In this incident, while the Maharaja inverted the existing caste-based and misl property norms to uplift a female lineage line for inheritance, it was his own line that he uplifted against other elite political actors. While he challenged this dimension of patriarchy in an elite setting, he also consolidated the rewards. Rather than relying exclusively on war, the Maharaja also used misl norms strategically to consolidate power into his own lineage, similar to actions of other land-owners of the time who could be from different faith traditions and caste locations.
Yet, not all costs can be afforded. Atwal discusses that an additional reason this property debate was significant was because some descendants of Guru Nanak Ji supported Kahan Singh’s claim. Whether Sikhs of that time valued this hereditary lineage because they believed in some divinity of bloodline (i.e., caste-based logics) or simply because they associated the families with Sikh Gurus and deference, these descendants had influence. Because the Maharaja had an awareness of Sikh politics and understood that Guru-affiliated lineages held (and still hold) cultural communal influence, the Maharajah “still recognized that his actions against other Sikh sardars could easily backfire on him if they appeared too harsh” to key actors (74). While more knowledge and research has been emerging about how benefits and harms of his rule were distributed to those within the Kingdom, for those of us interested in comprehensive narratives of our histories, we also consider how the Maharajah’s kingdom was a site of gendered violence. This too is part of the narrative.
Reconsidering a Relationship for Programming: Property for Whom?
How would our individual and collective understandings of Sikhi and Sikh histories be different if we had a way to narrate these experiences as part of our linked communal diasporas, rather than the strict or simplistic frames of valorization? While territorial histories are often discussed through Sikh martial history, it has almost exclusively been under the lens of military power, which is only one lens within Sikh philosophies. At the start, I had asked, “For what do we narrate?” In engaging our historical narratives with a desire to not produce hagiographies through youth programming, we could imagine and work towards a reality of building Begumpura as a sangat, for instance.
I’ve talked about one instance of taking land among an elite group of actors and discussed how dynamics of gender and faith worked to rationalize and transfer property ownership among these elites. What of land or other forms of material wealth that were taken from much less empowered communities and given to these elites as the Kingdom rose? While some descendants may want their ancestors’ land back as some indigenous people in the Americas do, others may simply want to use the land differently than how it is used and not use notions of ownership. Why is this type of relationship with the land, which Sikhs did have, not narrated as part of our Sikh and/or Punjab-based histories?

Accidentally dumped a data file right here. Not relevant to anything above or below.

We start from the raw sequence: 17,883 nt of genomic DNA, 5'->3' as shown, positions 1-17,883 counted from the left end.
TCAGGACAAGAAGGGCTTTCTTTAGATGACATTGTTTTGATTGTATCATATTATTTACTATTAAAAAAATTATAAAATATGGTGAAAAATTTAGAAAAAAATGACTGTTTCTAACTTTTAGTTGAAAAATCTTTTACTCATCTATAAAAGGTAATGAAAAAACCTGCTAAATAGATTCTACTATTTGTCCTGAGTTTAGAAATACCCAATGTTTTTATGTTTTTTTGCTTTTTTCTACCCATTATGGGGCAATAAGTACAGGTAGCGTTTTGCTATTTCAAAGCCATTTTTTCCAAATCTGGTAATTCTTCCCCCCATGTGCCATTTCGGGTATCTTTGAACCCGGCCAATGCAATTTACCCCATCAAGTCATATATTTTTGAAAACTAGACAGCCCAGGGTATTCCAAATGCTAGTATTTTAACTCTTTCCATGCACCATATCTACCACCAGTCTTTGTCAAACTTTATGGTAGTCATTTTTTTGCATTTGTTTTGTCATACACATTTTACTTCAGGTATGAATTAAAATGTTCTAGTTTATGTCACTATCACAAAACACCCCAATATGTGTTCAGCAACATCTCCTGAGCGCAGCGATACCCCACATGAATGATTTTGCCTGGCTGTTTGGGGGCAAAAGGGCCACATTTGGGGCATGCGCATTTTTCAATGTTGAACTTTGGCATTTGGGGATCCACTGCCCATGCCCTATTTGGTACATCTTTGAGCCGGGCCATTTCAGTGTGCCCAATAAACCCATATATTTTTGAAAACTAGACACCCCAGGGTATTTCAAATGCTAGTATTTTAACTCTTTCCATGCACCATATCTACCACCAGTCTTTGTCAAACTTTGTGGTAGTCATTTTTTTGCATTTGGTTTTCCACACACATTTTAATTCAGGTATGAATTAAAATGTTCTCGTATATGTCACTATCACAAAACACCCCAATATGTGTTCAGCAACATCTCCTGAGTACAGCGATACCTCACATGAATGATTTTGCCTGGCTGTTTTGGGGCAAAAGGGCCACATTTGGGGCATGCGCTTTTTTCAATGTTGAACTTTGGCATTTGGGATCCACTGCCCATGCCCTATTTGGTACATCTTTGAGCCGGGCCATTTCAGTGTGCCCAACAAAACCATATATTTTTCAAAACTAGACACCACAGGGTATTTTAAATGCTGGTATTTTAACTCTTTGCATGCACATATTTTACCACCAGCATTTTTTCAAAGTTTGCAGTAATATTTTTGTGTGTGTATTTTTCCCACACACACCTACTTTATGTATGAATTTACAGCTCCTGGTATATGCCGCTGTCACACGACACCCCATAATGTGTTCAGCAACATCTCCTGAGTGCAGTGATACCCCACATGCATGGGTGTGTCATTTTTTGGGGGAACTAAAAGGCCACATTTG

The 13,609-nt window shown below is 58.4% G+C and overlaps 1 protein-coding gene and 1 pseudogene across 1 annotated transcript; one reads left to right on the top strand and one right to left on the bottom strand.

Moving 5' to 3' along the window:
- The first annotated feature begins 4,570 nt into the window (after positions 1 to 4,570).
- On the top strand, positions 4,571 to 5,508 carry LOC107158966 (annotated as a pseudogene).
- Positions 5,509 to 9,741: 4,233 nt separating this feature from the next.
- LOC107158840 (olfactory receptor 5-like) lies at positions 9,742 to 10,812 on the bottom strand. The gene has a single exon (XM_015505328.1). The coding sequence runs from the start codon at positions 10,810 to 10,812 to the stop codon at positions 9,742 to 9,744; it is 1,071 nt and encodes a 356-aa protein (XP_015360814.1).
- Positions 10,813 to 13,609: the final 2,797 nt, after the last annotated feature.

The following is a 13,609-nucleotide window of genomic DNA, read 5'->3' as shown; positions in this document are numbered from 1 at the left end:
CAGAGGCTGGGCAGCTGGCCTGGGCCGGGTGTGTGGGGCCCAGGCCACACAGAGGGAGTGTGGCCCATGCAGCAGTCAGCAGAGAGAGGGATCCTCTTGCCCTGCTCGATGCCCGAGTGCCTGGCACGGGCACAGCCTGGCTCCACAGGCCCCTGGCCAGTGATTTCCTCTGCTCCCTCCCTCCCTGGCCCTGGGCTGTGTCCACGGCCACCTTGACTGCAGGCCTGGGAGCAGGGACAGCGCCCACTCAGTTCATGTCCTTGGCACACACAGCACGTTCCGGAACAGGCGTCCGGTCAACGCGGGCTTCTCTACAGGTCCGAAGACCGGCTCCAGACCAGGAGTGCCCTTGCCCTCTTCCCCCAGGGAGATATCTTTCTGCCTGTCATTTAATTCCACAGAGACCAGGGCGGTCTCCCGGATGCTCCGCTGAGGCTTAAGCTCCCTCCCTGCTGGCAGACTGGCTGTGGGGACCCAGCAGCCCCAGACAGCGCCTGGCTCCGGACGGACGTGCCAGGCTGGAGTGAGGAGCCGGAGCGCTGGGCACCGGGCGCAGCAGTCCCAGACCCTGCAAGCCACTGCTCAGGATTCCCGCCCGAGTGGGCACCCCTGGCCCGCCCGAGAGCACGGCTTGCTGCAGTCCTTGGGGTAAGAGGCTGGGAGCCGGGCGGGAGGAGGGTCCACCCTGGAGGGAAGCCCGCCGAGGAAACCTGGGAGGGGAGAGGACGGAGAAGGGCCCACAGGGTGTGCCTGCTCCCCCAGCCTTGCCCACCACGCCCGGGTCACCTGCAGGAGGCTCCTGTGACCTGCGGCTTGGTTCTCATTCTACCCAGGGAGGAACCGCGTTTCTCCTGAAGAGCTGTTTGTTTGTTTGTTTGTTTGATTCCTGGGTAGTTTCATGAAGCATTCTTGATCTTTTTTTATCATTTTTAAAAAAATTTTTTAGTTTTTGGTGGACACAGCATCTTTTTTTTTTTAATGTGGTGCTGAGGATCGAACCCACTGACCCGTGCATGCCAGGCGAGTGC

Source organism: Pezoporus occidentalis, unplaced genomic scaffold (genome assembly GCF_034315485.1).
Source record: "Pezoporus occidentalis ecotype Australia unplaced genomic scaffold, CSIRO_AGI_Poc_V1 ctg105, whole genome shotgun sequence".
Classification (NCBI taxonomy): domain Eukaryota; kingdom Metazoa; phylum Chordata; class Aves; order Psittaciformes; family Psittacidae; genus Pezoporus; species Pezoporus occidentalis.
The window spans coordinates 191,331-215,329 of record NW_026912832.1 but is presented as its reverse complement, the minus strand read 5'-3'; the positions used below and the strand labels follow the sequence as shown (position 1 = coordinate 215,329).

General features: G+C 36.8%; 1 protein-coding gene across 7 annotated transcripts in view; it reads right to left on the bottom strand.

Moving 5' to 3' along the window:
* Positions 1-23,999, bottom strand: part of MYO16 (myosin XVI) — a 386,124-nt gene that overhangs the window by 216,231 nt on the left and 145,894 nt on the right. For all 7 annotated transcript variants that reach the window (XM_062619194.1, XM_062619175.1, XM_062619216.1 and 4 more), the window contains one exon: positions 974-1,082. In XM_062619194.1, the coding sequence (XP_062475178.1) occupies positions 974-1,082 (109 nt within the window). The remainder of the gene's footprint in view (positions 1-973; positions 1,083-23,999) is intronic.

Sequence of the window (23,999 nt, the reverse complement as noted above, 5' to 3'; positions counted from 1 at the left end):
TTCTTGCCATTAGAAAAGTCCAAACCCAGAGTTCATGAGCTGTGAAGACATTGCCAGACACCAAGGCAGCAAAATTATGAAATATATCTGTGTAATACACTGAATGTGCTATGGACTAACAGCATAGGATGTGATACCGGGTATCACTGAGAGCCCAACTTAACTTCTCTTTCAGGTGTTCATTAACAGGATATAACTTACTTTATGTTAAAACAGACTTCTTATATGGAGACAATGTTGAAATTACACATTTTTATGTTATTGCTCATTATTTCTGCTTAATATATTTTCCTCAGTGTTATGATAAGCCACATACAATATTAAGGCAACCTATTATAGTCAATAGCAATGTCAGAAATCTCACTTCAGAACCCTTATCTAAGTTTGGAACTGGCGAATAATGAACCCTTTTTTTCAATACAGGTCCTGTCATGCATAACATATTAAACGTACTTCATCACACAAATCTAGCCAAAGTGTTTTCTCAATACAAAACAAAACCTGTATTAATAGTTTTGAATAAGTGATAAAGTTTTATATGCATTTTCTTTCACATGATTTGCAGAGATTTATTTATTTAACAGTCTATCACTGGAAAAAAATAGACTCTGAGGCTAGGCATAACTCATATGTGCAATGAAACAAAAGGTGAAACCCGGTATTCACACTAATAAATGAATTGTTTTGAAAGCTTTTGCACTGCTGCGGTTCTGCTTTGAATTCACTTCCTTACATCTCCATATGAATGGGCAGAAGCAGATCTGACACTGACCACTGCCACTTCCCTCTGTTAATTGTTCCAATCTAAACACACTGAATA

I bring this discussion up not as an abstract conversation to have over chai. It can have real-life implications like in the case of the Kisaan Mazdoor Andolaan. The Kissan Mazdoor Andolan (farmers’ protest) has been ongoing and figures like Banda Singh Bahadur and his policy of land redistribution have been invoked. These invocations of Banda Singh Bahadur were particularly significant as conversations regarding casteism and land ownership themselves have been sidelined in the movement’s overall demands. Which begs the question for all of us, do we as a community truly understand Banda Singh Bahadur’s land reforms and why people may be using them today? If we read these invocations in the context of this article’s discussion, we could narrate and discuss the end of owning land as property as a Sikh policy within our Sikh histories. But conversations like this can only happen if we understand and discuss our histories and our changing politics as a process that changed over time with others, and resist indulgent narrations (i.e. pick-and choose the stuff that makes us feel good).
My intention with this discussion has been to begin (for some) and continue (for others) the conversations on creating practices to narrate our histories with purpose and not simply through valorization in US-based youth programming. Otherwise, what imagined world are we pretending to inhabit, while informing youth that our imagined world is reality? One way to begin this exploration could be with the topic of this article. What if we asked, “What is the role of land in Sikhi and how could Sikhs relate to land that does not already define it through ownership?” or “How are our current narratives and historical outlooks about land in line and out of line with Sikh Gurmat teachings?” Asking these questions openly brings us closer to narrations of our own histories with attention to linked intergenerational violences and gets us towards intergenerational organizing. In the context of “land”, we could ask, for what do we need or want land?
In the meantime, these questions also invite those of us in the US to work with indigenous people in our locales who are fighting for their own land rights against colonizers and capitalists by challenging notions of “ownership”. This may sound eerily familiar, but in a new way, to some Sikhs, as it links to many kisaans and mazdoors across the globe fighting for their livelihoods with the land.
This piece was written in sangat-based conversations with Harleen Kaur, Palvinder Kaur, Guntas Kaur, manmit singh, and Rita Dhamoon.
prabhdeep (they/them) is a writer, community scholar, and educator (and Kaur Life Board Member!). As a sociologist and doctoral candidate at Brown University, prabhdeep researches how people and communities make knowledge about race and racism, and how they use this knowledge in their lives. In their academic work, they broadly question how colonialism persists within US higher education and, specifically, how these ideas about race are used in the processes of hiring, promotion, and defining merit (what counts as good) in academia. prabhdeep’s community-based work focuses on working with others within the global Sikh diaspora to identify and fight how white supremacy, anti-queerness, and gender conformity emerge in our lives. At Kaur Life, prabhdeep will be using their training as a historical and cultural sociologist, along with their Gurmat-based practices of Sikhi, to foster transnational conversations on gender, sexuality, and casteism, and the intersections therein.